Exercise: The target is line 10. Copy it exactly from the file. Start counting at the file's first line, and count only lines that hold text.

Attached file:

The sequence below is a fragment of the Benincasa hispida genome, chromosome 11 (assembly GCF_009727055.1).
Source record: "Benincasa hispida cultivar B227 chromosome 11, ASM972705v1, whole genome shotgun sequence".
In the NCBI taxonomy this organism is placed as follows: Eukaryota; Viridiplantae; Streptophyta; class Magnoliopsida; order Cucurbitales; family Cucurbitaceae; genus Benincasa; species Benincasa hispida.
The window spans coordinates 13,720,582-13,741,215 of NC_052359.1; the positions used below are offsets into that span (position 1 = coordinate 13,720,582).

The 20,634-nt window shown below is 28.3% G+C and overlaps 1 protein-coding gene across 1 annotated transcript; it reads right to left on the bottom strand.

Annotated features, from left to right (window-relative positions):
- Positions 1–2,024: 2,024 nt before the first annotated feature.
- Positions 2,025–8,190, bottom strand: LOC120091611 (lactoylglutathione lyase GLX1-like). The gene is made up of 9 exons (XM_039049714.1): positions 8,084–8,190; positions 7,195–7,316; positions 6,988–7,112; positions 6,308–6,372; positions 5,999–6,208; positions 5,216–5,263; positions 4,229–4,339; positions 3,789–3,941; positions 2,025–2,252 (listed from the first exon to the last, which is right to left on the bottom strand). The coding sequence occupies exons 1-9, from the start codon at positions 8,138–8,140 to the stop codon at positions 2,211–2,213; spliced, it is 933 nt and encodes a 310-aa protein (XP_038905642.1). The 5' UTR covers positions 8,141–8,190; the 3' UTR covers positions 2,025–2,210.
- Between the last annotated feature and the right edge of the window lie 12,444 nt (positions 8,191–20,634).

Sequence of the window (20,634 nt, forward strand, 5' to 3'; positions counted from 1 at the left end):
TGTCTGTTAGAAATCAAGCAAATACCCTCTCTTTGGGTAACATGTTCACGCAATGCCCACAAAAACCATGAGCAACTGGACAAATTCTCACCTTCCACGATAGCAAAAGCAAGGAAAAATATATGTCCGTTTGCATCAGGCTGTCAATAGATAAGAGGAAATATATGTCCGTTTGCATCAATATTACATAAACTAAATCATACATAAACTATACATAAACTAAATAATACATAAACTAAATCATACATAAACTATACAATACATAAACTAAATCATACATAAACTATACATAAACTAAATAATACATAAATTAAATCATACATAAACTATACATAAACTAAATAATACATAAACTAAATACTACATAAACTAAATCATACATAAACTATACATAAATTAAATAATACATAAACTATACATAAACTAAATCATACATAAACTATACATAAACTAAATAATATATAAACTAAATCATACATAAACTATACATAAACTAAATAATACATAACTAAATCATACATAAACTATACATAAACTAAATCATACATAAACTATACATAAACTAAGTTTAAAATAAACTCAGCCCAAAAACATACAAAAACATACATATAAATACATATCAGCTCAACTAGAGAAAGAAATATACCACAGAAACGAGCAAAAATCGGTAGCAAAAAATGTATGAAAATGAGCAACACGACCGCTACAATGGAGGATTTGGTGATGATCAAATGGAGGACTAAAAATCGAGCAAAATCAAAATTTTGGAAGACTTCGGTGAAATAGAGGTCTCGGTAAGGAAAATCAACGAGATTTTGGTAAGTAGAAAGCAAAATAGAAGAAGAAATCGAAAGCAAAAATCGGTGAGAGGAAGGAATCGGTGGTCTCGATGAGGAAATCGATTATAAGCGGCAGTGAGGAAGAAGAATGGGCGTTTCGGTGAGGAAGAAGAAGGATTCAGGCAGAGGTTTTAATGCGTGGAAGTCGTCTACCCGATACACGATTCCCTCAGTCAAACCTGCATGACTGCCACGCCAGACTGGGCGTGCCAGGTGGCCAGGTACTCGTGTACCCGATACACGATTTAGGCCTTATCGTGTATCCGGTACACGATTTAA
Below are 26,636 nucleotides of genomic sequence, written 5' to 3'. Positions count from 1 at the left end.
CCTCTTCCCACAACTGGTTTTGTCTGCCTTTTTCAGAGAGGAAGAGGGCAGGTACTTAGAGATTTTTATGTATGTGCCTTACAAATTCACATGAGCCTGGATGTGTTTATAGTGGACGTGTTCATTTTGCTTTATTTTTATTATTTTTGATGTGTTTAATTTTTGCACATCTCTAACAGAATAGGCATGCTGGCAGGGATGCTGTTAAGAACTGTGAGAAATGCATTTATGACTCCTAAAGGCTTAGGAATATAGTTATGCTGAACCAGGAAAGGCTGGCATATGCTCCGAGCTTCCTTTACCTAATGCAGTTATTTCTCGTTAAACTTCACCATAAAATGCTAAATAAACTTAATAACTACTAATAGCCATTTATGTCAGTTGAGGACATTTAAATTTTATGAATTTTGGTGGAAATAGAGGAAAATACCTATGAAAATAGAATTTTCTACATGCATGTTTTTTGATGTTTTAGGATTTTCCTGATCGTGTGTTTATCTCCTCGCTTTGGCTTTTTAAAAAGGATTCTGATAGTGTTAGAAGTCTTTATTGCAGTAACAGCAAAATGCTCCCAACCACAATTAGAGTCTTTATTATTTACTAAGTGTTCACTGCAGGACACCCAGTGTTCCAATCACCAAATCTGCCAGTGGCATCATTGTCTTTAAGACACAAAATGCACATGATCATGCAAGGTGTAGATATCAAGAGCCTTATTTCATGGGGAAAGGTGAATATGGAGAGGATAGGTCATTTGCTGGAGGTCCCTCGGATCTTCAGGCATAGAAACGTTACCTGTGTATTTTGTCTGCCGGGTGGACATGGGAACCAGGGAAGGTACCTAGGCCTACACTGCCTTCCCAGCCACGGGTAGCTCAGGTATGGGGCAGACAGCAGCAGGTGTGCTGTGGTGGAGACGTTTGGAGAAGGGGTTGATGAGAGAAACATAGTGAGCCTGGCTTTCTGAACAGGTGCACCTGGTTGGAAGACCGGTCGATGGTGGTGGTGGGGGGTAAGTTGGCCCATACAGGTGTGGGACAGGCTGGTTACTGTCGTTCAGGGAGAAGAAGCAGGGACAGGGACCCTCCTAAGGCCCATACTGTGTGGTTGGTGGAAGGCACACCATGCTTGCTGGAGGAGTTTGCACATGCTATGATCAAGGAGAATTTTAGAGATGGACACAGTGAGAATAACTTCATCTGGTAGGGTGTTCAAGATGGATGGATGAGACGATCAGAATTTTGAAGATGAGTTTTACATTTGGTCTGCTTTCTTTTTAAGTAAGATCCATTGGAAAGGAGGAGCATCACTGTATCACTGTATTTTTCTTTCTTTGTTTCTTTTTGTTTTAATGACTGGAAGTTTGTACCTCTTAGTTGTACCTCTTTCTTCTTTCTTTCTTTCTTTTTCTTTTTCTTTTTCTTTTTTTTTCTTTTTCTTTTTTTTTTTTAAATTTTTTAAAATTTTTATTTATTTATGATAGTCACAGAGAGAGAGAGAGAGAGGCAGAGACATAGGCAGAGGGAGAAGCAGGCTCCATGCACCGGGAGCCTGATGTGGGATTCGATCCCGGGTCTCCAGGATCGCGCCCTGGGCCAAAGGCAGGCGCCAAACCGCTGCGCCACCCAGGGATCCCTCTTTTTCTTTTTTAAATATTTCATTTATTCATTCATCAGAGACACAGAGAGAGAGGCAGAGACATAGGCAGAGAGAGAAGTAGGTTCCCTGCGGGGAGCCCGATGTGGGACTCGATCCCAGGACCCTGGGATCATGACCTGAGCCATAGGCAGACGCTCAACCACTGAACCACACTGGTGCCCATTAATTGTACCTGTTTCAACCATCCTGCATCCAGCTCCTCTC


Sequence of the window (20,634 nt, forward strand, 5' to 3'; positions counted from 1 at the left end):